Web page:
The Movie Diary

The Movie Diary: Midnight at the oasis

By Dom Cioffi

It was after midnight and everyone was in bed. I didn’t feel like watching television and I didn’t feel like reading. I just wanted to be outside. After all, I waited all year to spend time at the beach. If I was going to be there – especially after what we paid for a rental right on the water – then I wanted to enjoy it as much as possible, whatever the time of day.

So I wandered out the back door into the dark of night. The warm, salty air wafted around me as I strolled slowly down the boardwalk toward the water’s edge. There was no hint of a moon so the night sky was particularly dark. And since we were so far from a city, there was no ambient light to disrupt the epic view of our glorious Milky Way.

I kicked off my flip-flops and walked barefooted into the sand. I got just to the edge of where the tide was reaching and then stopped. I looked to my left and then to my right, squinting to see if there was any movement along the shore from other like-minded night owls. But as far as I could tell, I was completely alone.

I closed my eyes and took several deep breaths, listening as my inhaling and exhaling joined in a rhythmic pattern with the encroaching waves. I was, in an instant, awash in a peaceful moment and totally at one with the environment around me.

But the minute my mind recognized how utterly in the moment I was, I instantly snapped out of it. Several minutes of self-consciousness followed as I tried to regain the profound beauty of those blissful few seconds, but to no avail.

I grew overly conscious that someone might be watching me so I scanned the area once again. And again, there was no one in sight.

Content that I at least got to have one solid moment of selflessness, I refocused on the horizon and the ocean that unfolded in front of me. I stared into the abyss and marveled at the beauty and peacefulness of the night ocean.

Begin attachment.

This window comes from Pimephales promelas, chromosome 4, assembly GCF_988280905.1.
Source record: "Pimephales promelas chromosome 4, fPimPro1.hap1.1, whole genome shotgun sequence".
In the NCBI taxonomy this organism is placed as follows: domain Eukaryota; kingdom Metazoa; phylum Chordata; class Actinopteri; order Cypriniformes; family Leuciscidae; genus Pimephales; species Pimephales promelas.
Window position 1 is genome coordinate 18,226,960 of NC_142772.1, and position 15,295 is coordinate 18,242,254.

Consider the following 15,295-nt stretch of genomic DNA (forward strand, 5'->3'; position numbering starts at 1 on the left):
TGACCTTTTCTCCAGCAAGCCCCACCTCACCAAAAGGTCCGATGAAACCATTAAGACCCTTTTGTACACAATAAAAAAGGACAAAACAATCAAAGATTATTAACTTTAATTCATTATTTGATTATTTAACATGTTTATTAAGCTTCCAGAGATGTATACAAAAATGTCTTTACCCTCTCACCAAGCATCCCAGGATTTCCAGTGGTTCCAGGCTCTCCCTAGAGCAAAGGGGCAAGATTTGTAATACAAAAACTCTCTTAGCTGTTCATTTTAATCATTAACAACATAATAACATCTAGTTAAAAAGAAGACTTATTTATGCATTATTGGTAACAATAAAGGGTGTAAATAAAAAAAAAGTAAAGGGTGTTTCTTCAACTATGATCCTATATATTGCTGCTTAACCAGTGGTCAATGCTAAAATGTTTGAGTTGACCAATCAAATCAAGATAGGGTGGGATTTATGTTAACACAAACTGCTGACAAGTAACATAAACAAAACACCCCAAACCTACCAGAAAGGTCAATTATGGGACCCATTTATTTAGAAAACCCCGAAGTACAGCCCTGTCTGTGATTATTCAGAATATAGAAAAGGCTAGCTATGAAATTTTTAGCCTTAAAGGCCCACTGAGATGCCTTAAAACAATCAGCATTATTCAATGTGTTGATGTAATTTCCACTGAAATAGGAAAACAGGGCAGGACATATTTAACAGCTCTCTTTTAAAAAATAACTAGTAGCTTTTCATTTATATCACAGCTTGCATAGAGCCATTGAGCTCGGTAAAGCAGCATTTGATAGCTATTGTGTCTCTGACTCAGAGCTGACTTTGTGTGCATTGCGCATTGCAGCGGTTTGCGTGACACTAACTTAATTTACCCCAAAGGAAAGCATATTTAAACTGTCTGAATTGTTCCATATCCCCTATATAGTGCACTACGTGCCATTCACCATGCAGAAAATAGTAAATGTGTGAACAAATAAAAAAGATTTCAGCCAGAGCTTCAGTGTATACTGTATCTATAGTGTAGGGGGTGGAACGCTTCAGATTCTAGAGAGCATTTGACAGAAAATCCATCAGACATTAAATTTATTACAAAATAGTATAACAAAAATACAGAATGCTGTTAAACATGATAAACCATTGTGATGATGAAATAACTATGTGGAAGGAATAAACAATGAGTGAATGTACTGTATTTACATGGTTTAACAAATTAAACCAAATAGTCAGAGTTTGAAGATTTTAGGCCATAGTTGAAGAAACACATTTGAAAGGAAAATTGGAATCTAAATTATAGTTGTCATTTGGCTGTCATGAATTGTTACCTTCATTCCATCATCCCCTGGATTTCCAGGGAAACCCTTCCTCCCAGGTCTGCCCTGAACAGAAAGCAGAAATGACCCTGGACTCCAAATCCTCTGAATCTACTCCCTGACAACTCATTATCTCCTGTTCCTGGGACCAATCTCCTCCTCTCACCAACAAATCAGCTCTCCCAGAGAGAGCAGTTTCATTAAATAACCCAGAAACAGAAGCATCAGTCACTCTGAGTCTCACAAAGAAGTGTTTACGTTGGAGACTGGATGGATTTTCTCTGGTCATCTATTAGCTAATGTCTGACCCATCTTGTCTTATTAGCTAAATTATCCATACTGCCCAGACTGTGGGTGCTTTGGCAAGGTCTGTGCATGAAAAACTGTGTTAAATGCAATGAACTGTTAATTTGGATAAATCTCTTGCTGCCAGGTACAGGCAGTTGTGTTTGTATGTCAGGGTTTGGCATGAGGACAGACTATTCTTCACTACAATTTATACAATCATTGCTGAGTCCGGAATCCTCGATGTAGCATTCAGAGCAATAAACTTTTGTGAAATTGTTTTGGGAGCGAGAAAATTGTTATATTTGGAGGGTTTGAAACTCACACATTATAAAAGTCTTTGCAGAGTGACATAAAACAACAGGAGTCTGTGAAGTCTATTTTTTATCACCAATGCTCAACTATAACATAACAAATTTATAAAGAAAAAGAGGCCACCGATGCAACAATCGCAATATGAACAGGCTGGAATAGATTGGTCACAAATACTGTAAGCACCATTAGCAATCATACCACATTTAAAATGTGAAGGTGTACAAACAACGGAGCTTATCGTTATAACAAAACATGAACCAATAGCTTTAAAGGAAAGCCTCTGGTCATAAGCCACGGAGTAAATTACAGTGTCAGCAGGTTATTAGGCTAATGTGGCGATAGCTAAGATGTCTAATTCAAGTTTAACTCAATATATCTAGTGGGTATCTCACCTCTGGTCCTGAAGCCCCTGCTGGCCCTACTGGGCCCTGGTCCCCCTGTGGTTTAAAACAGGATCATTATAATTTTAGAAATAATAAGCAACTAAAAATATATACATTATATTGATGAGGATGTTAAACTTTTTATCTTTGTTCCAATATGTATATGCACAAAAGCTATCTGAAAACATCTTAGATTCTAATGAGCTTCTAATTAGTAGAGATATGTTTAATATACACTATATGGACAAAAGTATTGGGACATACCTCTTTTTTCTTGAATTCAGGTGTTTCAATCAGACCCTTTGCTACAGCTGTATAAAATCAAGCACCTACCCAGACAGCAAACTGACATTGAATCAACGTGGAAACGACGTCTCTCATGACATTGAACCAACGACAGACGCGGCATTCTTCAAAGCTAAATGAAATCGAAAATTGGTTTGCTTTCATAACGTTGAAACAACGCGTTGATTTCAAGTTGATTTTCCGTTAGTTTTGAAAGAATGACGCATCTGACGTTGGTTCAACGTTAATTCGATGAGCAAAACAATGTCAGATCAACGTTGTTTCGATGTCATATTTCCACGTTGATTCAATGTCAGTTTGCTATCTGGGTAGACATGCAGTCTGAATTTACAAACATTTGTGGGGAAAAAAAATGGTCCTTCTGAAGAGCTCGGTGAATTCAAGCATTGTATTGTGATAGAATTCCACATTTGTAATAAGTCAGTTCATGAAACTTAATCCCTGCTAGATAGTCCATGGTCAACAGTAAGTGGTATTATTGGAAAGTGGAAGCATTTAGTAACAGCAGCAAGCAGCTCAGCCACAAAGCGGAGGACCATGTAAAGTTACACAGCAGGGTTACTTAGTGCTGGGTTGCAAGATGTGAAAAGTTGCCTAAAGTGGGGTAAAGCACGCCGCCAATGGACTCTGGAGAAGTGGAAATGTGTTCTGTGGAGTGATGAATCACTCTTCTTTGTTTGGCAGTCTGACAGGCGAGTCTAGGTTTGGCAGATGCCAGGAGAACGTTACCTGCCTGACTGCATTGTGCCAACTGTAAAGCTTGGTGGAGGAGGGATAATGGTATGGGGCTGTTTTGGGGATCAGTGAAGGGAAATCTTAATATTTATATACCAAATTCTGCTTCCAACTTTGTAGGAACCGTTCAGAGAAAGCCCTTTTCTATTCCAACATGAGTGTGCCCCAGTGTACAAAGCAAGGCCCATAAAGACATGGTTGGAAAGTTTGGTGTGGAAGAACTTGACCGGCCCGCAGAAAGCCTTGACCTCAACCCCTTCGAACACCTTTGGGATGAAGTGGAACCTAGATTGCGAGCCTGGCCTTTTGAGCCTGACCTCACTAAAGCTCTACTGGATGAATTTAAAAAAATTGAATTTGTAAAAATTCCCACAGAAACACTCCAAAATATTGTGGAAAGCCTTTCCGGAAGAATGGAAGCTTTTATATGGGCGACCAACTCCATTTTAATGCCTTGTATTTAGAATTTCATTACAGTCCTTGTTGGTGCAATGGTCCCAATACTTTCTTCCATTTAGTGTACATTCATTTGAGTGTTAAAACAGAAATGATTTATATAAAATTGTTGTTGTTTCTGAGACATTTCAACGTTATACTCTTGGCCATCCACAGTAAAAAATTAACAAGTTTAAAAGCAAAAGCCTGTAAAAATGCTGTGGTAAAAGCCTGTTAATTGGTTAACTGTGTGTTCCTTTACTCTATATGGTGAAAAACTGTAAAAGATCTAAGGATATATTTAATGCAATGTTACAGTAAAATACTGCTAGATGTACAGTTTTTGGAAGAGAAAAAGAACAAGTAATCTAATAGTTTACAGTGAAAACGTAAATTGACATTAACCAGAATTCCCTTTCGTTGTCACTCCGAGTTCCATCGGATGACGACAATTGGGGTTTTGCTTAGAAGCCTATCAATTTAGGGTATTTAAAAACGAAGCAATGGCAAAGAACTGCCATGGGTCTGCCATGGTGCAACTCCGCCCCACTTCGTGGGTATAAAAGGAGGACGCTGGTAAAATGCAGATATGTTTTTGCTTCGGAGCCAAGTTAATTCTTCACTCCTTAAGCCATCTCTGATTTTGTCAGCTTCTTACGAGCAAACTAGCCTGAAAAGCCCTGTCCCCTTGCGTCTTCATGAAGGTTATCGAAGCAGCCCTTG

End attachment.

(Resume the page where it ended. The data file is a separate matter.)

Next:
And then I got an idea: why not go for a swim?

I weighed the consequences and determined that other than some wet gym shorts, there was no downside. I had been swimming in the same spot during low tide earlier in the day so I was confident that there was nothing other than sand underneath the coal black waves. Sure, the prospect was a little unnerving, but what a great way to face a small, surmountable fear.

I pulled off my shirt and tossed it behind me and then wandered into the waves up to my knees. The water was cooler, but still relatively warm – certainly bearable for a nighttime swim.

I was exhilarated at the prospect of floating on the gentle ocean waves so I readied myself for the final plunge. But just when I was about to dive into the water, the first scene of “Jaws” popped into my head (the one where the girl wanders away from the campfire to take her own nighttime swim and then ends up the first victim of Amity Island’s great white buzz kill).

After a moment, I laughed at the ridiculousness of my thoughts and again readied myself to submerge into the water. And again, another scene from “Jaws” appeared forefront in my mind.

Before long, I was convinced that just under the water off shore were an armada of hungry man eaters ready to make me their midnight snack. And as much as I tired to convince myself that these thoughts were ridiculous, I still couldn’t get any further than waist deep into the ocean.

Ultimately I decided against my late night swim and retreated back into the safety of our beach house (admittedly feeling a little less than manly).

Ironically, the next morning my son and I went on a chartered fishing trip andwithin fifteen minutes of anchoring just off the coast, my son pulled in a four-foot sand shark that looked every bit a man eater (albeit, on a smaller scale).

I took his catch as a positive omen that avoiding that late night swim was, in fact, an educated decision.

This week’s film, “The Shallows” starring Blake Lively, also features a dangerous predator who is lingering just offshore. However, in this case it’s a remote Mexican beach where surfers go to catch the perfect wave.

In the same vein as “Jaws” (the original summer blockbuster), “The Shallows” does a wonderful job at instilling fear into eager audiences. And while it fails to conjure up the profound effect as Spielberg’s masterpiece, it still succeeds at keeping viewer’s on the edge of their seat while delivering several jump-worthy moments.

If you’re in the mood for some genuine thrills at the expense of a beautiful young woman, definitely give this one a shot. Just be prepared for some anxiety if you’re headed to the beach in the near future.

A jaw-dropping “B” for “The Shallows.”

Got a question or comment for Dom? You can email him at [email protected]

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